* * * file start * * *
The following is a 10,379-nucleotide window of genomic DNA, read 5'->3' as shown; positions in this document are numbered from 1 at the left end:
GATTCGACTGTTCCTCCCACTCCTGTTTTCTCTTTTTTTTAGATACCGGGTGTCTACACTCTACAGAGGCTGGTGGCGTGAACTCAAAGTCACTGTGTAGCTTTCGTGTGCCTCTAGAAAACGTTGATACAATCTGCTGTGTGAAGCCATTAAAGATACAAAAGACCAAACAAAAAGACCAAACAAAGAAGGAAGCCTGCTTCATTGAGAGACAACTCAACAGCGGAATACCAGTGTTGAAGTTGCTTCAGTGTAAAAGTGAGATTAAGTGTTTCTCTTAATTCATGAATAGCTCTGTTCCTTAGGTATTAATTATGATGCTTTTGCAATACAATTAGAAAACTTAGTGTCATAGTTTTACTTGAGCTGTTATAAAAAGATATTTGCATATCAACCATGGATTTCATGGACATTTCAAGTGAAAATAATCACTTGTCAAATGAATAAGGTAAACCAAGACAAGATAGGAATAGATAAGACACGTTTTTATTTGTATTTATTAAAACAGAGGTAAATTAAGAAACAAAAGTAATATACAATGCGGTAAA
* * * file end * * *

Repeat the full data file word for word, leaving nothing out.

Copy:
The following is a 10,379-nucleotide window of genomic DNA, read 5'->3' as shown; positions in this document are numbered from 1 at the left end:
GATTCGACTGTTCCTCCCACTCCTGTTTTCTCTTTTTTTTAGATACCGGGTGTCTACACTCTACAGAGGCTGGTGGCGTGAACTCAAAGTCACTGTGTAGCTTTCGTGTGCCTCTAGAAAACGTTGATACAATCTGCTGTGTGAAGCCATTAAAGATACAAAAGACCAAACAAAAAGACCAAACAAAGAAGGAAGCCTGCTTCATTGAGAGACAACTCAACAGCGGAATACCAGTGTTGAAGTTGCTTCAGTGTAAAAGTGAGATTAAGTGTTTCTCTTAATTCATGAATAGCTCTGTTCCTTAGGTATTAATTATGATGCTTTTGCAATACAATTAGAAAACTTAGTGTCATAGTTTTACTTGAGCTGTTATAAAAAGATATTTGCATATCAACCATGGATTTCATGGACATTTCAAGTGAAAATAATCACTTGTCAAATGAATAAGGTAAACCAAGACAAGATAGGAATAGATAAGACACGTTTTTATTTGTATTTATTAAAACAGAGGTAAATTAAGAAACAAAAGTAATATACAATGCGGTAAA